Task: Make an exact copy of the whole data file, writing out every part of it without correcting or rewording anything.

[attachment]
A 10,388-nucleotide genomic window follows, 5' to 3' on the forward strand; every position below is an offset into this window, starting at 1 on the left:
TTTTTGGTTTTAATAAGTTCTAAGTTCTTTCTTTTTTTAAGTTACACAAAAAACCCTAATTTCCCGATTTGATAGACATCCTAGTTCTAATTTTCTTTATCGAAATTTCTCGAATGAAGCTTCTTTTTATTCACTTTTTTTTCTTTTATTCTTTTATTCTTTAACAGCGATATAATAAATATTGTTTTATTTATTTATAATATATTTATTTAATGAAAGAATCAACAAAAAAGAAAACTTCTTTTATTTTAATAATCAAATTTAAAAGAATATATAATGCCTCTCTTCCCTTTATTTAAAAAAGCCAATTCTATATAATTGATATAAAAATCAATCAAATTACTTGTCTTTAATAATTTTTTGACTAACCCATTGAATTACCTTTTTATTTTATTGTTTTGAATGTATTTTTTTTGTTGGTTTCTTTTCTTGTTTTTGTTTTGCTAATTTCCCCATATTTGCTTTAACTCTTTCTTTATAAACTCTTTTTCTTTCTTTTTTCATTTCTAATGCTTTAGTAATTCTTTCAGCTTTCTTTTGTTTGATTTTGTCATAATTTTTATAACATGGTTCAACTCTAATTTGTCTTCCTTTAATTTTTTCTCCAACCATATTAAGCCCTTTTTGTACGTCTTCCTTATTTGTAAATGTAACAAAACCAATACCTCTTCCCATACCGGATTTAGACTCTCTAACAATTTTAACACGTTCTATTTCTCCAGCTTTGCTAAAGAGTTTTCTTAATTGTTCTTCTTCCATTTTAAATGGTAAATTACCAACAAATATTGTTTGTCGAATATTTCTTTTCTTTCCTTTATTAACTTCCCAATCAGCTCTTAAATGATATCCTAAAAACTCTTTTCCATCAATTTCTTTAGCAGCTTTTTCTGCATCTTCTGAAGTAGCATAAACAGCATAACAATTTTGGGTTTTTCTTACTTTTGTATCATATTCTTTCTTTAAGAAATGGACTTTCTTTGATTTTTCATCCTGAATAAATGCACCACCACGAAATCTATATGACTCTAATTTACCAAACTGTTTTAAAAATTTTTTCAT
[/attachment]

A 10,388-nucleotide genomic window follows, 5' to 3' on the forward strand; every position below is an offset into this window, starting at 1 on the left:
TTTTTGGTTTTAATAAGTTCTAAGTTCTTTCTTTTTTTAAGTTACACAAAAAACCCTAATTTCCCGATTTGATAGACATCCTAGTTCTAATTTTCTTTATCGAAATTTCTCGAATGAAGCTTCTTTTTATTCACTTTTTTTTCTTTTATTCTTTTATTCTTTAACAGCGATATAATAAATATTGTTTTATTTATTTATAATATATTTATTTAATGAAAGAATCAACAAAAAAGAAAACTTCTTTTATTTTAATAATCAAATTTAAAAGAATATATAATGCCTCTCTTCCCTTTATTTAAAAAAGCCAATTCTATATAATTGATATAAAAATCAATCAAATTACTTGTCTTTAATAATTTTTTGACTAACCCATTGAATTACCTTTTTATTTTATTGTTTTGAATGTATTTTTTTTGTTGGTTTCTTTTCTTGTTTTTGTTTTGCTAATTTCCCCATATTTGCTTTAACTCTTTCTTTATAAACTCTTTTTCTTTCTTTTTTCATTTCTAATGCTTTAGTAATTCTTTCAGCTTTCTTTTGTTTGATTTTGTCATAATTTTTATAACATGGTTCAACTCTAATTTGTCTTCCTTTAATTTTTTCTCCAACCATATTAAGCCCTTTTTGTACGTCTTCCTTATTTGTAAATGTAACAAAACCAATACCTCTTCCCATACCGGATTTAGACTCTCTAACAATTTTAACACGTTCTATTTCTCCAGCTTTGCTAAAGAGTTTTCTTAATTGTTCTTCTTCCATTTTAAATGGTAAATTACCAACAAATATTGTTTGTCGAATATTTCTTTTCTTTCCTTTATTAACTTCCCAATCAGCTCTTAAATGATATCCTAAAAACTCTTTTCCATCAATTTCTTTAGCAGCTTTTTCTGCATCTTCTGAAGTAGCATAAACAGCATAACAATTTTGGGTTTTTCTTACTTTTGTATCATATTCTTTCTTTAAGAAATGGACTTTCTTTGATTTTTCATCCTGAATAAATGCACCACCACGAAATCTATATGACTCTAATTTACCAAACTGTTTTAAAAATTTTTTCAT